Despite growing up in a convent and coming very close to taking religious vows as a nun, Catalina de Erauso wound up living a life of danger and adventure. A lot of today's episode falls into the general category of "exploits."
It's easy to think of globalization as a new invention, but it really has its roots in the 16th century. Museum of Fine Arts Boston curator Dennis Carr talks to us about Asian influences on art in the colonial Americas thanks to this global trade.
About 200 miles southeast of Lima, Peru, between the Andes Mountains and the Pacific Ocean, there are lines etched into the desert. The glyphs have remained intact for centuries, and have been avidly studied since their discovery in the late 1920s.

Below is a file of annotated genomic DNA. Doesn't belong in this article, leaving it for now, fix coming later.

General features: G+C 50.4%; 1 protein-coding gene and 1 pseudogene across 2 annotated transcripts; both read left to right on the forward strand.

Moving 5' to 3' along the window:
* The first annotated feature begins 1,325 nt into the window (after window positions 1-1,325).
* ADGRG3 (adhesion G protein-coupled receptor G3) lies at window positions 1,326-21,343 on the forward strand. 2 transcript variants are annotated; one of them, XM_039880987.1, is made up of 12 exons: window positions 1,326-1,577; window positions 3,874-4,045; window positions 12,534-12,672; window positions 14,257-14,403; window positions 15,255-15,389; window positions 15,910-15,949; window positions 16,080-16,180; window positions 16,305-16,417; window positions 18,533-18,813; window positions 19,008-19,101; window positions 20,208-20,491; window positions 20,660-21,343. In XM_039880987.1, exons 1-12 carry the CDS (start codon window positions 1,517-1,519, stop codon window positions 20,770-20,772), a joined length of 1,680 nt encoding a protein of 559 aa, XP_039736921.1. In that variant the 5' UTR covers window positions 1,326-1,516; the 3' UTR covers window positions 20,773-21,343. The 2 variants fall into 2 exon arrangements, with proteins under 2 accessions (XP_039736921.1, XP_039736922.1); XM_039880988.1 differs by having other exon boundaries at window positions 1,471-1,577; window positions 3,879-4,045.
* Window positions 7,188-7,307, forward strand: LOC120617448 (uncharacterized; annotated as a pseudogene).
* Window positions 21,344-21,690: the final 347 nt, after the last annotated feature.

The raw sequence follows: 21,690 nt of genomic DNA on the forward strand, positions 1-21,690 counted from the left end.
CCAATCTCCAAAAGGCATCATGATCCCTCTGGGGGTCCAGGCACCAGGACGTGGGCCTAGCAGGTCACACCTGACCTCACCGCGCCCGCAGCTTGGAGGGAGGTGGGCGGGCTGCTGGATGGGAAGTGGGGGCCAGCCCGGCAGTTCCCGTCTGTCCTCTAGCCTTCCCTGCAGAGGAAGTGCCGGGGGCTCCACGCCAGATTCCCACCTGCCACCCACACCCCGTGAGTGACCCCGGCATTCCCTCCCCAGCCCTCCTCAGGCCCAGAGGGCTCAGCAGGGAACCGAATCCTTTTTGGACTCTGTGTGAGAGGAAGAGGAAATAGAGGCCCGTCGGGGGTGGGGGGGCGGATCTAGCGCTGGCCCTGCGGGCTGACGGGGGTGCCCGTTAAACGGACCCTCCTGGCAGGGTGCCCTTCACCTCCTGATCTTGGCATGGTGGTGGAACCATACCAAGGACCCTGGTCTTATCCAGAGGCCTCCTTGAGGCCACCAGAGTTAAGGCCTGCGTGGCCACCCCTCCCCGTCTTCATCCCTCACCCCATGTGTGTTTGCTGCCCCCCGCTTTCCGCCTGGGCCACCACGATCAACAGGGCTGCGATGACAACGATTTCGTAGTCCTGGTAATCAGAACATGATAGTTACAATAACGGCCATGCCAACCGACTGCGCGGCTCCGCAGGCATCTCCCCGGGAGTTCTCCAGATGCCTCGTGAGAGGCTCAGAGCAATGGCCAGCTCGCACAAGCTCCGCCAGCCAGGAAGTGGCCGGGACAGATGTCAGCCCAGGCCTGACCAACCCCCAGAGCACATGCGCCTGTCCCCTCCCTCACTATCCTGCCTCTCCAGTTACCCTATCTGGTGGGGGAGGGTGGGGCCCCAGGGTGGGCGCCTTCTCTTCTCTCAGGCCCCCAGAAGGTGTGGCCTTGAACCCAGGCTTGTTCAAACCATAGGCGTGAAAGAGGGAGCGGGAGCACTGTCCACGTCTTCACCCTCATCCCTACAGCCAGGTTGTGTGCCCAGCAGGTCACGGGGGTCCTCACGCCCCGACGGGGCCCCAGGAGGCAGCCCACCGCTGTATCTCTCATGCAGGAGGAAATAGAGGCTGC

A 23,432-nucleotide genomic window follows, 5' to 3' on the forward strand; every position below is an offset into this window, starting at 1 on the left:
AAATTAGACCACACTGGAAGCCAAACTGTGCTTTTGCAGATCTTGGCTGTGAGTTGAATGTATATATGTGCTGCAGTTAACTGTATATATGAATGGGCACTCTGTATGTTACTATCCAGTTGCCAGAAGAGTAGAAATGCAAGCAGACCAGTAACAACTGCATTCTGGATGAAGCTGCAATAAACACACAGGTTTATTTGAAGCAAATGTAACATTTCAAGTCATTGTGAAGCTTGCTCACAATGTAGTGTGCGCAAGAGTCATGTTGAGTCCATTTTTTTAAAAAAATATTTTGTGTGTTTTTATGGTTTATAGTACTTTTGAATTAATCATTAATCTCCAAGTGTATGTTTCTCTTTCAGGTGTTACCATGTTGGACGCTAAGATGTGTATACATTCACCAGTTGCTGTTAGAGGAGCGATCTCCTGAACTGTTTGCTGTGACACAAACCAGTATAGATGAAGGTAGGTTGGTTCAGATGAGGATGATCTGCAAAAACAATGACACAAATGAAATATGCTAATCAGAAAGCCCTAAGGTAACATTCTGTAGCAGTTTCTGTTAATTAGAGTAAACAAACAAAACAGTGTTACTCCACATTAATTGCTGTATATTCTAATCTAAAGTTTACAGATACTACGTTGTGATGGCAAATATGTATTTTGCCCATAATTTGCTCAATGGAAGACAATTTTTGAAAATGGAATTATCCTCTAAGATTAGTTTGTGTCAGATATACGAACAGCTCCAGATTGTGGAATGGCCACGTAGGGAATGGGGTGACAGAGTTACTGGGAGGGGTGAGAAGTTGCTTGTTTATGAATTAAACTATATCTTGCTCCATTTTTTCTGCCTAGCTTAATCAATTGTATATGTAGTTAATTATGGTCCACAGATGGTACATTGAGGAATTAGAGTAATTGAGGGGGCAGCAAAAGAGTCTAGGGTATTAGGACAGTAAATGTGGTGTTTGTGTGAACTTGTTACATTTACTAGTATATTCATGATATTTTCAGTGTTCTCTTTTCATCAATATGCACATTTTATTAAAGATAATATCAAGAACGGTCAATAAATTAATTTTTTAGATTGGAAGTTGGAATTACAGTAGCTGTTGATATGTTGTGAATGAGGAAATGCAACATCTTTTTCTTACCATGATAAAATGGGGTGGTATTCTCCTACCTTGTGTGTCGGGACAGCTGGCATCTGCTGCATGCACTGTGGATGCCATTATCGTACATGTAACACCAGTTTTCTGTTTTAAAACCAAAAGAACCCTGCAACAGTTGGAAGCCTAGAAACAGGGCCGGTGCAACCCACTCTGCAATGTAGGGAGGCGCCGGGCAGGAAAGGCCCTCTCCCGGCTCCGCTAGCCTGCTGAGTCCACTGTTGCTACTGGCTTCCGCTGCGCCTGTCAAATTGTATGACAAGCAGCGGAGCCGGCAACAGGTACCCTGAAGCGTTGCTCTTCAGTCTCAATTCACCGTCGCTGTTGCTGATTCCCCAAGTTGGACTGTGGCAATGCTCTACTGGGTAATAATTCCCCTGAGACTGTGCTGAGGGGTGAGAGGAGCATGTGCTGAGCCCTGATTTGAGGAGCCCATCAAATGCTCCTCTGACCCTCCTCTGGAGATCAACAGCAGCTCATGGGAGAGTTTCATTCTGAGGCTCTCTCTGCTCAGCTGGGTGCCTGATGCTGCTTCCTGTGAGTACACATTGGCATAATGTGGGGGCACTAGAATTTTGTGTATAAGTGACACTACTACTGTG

In this classic episode, former hosts Candace and Jane explain how the Mayan long count calendar works. We also discuss some other doomsday prophesies from 1666 and 1910, when people feared Halley's Comet would poison them with gasses from its tail.
Eva Peron died on July 26, 1952. After a 13-day wake, Dr. Pedro Ara mummified the body -- but it would take more than twenty years to bury the corpse. Learn more about Eva Peron's decades-long travel to the grave in this podcast from HowStuffWorks.